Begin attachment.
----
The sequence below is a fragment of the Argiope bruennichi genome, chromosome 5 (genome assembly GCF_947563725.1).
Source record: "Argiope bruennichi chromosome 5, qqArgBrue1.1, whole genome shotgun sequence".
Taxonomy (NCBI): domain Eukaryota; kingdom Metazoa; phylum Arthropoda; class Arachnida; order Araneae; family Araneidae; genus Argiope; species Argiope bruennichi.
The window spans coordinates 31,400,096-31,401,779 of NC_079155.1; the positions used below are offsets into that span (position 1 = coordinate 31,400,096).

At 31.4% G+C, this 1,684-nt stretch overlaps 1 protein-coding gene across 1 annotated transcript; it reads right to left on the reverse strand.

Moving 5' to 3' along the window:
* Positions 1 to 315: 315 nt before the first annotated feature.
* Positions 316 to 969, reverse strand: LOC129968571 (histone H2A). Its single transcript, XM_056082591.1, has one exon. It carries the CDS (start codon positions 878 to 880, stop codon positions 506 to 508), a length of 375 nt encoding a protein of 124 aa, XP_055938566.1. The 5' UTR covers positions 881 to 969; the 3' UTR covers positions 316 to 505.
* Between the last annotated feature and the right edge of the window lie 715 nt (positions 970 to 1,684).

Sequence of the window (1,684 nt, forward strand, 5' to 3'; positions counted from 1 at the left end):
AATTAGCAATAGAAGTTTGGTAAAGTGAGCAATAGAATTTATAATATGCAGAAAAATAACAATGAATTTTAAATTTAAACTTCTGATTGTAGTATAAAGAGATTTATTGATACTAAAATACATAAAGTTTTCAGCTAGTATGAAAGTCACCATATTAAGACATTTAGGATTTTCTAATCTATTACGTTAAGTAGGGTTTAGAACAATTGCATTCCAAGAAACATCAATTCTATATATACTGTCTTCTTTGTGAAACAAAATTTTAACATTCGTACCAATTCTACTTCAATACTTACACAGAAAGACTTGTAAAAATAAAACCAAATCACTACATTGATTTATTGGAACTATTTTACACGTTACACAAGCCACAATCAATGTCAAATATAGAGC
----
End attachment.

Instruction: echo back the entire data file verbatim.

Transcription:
The sequence below is a fragment of the Argiope bruennichi genome, chromosome 5 (genome assembly GCF_947563725.1).
Source record: "Argiope bruennichi chromosome 5, qqArgBrue1.1, whole genome shotgun sequence".
Taxonomy (NCBI): domain Eukaryota; kingdom Metazoa; phylum Arthropoda; class Arachnida; order Araneae; family Araneidae; genus Argiope; species Argiope bruennichi.
The window spans coordinates 31,400,096-31,401,779 of NC_079155.1; the positions used below are offsets into that span (position 1 = coordinate 31,400,096).

At 31.4% G+C, this 1,684-nt stretch overlaps 1 protein-coding gene across 1 annotated transcript; it reads right to left on the reverse strand.

Moving 5' to 3' along the window:
* Positions 1 to 315: 315 nt before the first annotated feature.
* Positions 316 to 969, reverse strand: LOC129968571 (histone H2A). Its single transcript, XM_056082591.1, has one exon. It carries the CDS (start codon positions 878 to 880, stop codon positions 506 to 508), a length of 375 nt encoding a protein of 124 aa, XP_055938566.1. The 5' UTR covers positions 881 to 969; the 3' UTR covers positions 316 to 505.
* Between the last annotated feature and the right edge of the window lie 715 nt (positions 970 to 1,684).

Sequence of the window (1,684 nt, forward strand, 5' to 3'; positions counted from 1 at the left end):
AATTAGCAATAGAAGTTTGGTAAAGTGAGCAATAGAATTTATAATATGCAGAAAAATAACAATGAATTTTAAATTTAAACTTCTGATTGTAGTATAAAGAGATTTATTGATACTAAAATACATAAAGTTTTCAGCTAGTATGAAAGTCACCATATTAAGACATTTAGGATTTTCTAATCTATTACGTTAAGTAGGGTTTAGAACAATTGCATTCCAAGAAACATCAATTCTATATATACTGTCTTCTTTGTGAAACAAAATTTTAACATTCGTACCAATTCTACTTCAATACTTACACAGAAAGACTTGTAAAAATAAAACCAAATCACTACATTGATTTATTGGAACTATTTTACACGTTACACAAGCCACAATCAATGTCAAATATAGAGC